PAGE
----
A Select Committee Built for Success

A Select Committee Built for Success

As someone who has long advocated for the formation of a select committee on Benghazi, this week’s vote that it has become a reality was welcome and exciting news. Since learning about the upcoming committee probe, I have been thinking long and hard about what advice I have to offer after my experiences in similar high-profile congressional investigations. 

The right committee rules and procedures are incredibly important to establish at the outset. Failure to do so gives the White House and the Democrats on the committee weapons to stall the committee and lead to its ultimate demise.

During the Clinton Administration, I served as an investigator for the Special Committee to Investigate Whitewater in the U.S. Senate and again as Chief Investigator for the House Government Reform and Oversight Committee. I helped lead the very high profile Whitewater investigation, Campaign Finance and Foreign Money into the Clinton/Gore Campaign investigation, and the Dual Use technology going to China investigation. The latter was turned over to a select committee led by Chairman Chris Cox. During my time on these committees, I learned a great deal. Hopefully some of what we learned the hard way can help Chairman Gowdy and his team:

1) Timeframe: Conduct a thorough investigation and follow the facts where they lead. Do not agree to an arbitrary end-certain date for the committee, even if you have one in mind. The Democrats on the committee in conjunction with the White House will simply run out the clock using delay tactics.

2) Committee Make-Up: The committee consists of 12 Members (7 Republicans and 5 Democrats). That’s a good make-up because the American people deserve results and will get more out of it due to the fact that the committee is small and concise.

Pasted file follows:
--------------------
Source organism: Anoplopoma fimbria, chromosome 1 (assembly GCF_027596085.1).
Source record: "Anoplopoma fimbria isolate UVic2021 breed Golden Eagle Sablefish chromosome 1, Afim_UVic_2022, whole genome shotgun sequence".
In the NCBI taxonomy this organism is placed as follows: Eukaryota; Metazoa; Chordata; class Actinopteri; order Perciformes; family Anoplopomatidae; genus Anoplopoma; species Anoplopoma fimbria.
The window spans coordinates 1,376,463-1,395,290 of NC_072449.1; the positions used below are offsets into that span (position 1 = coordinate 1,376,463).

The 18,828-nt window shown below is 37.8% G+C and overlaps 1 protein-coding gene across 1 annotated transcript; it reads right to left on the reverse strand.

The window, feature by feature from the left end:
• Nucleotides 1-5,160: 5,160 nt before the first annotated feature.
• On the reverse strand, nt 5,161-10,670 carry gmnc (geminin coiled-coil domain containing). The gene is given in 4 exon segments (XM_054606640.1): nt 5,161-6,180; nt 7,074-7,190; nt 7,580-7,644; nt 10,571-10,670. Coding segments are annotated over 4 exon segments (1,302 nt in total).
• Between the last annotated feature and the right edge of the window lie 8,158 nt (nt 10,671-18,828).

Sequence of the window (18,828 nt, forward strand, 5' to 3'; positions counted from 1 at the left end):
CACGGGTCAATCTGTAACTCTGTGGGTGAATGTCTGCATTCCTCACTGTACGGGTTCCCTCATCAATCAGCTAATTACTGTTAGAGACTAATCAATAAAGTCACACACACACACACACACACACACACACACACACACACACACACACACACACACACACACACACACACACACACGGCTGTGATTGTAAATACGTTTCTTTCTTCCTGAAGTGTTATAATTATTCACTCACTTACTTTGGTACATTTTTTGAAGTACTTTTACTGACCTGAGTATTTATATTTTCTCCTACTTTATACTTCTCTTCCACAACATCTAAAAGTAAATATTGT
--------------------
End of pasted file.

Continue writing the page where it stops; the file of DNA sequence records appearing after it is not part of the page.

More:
3) Questioning by the Chairman/Ranking Member or Counsel: Allow for opening 30-minute rounds of questioning by Chairman Gowdy or the ranking member or their chief counsels. By hiring a trusted current or former prosecutor with experience in political cases to conduct depositions and ask questions during the hearings, the committee Chairman and Members can deliver more effective questions and follow-ups. Each member should have 10 minutes to ask questions in each round instead of the normal five.

4) Subpoena & Deposition Authority: Perhaps the most important decision will be the one to demand unilateral subpoena and deposition authority. If the committee has to vote on every single subpoena and deposition that is proposed, the investigation will become bogged down and cannot be successful.

5) Invoking the Fifth Amendment: Any individual who wishes to plead the Fifth Amendment should do it in person at a hearing before the American people.

6) Consult with People Who Have Been Here Before: Chairman Gowdy will do an outstanding job and is a great student of history. So, I recommend he talk to current and former members, staff, and other experts who have gone down this road before him. I expect the Democrats will certainly be looking to those who have been there before, like Congressman Henry Waxman, Richard Ben-Veniste and Neil Eggleston to name just a few. The names Michael Chertoff, Louis Freeh, former Congressmen Jim Rogan, and former Chairman Dan Burton come to mind for Chairman Gowdy. They are a treasure trove of what to do and what not to do, use them and others.

7) Technology: The committee needs to purchase an investigative computer program that can advance the work of the staff. There are going to be tens of thousands of documents that they will have to go through and the committee must have the technology to digest it all and have a state of the art database to organize the information. Back in the 90s we had to build that program… twenty years later the technology has only gotten better. It was one of our best investments.

8) Communications: The committee must have a seasoned communications director that is trusted and experienced in working with the press and getting the proper messaging out to influential reporters. 

It is my fervent hope that Chairman Gowdy and the other Members on the committee and their staffers take these suggestions to heart. By following these simple but important steps, the American people will get the answers they deserve. There is so much at stake with this investigation, and it needs to be given its best chance to succeed.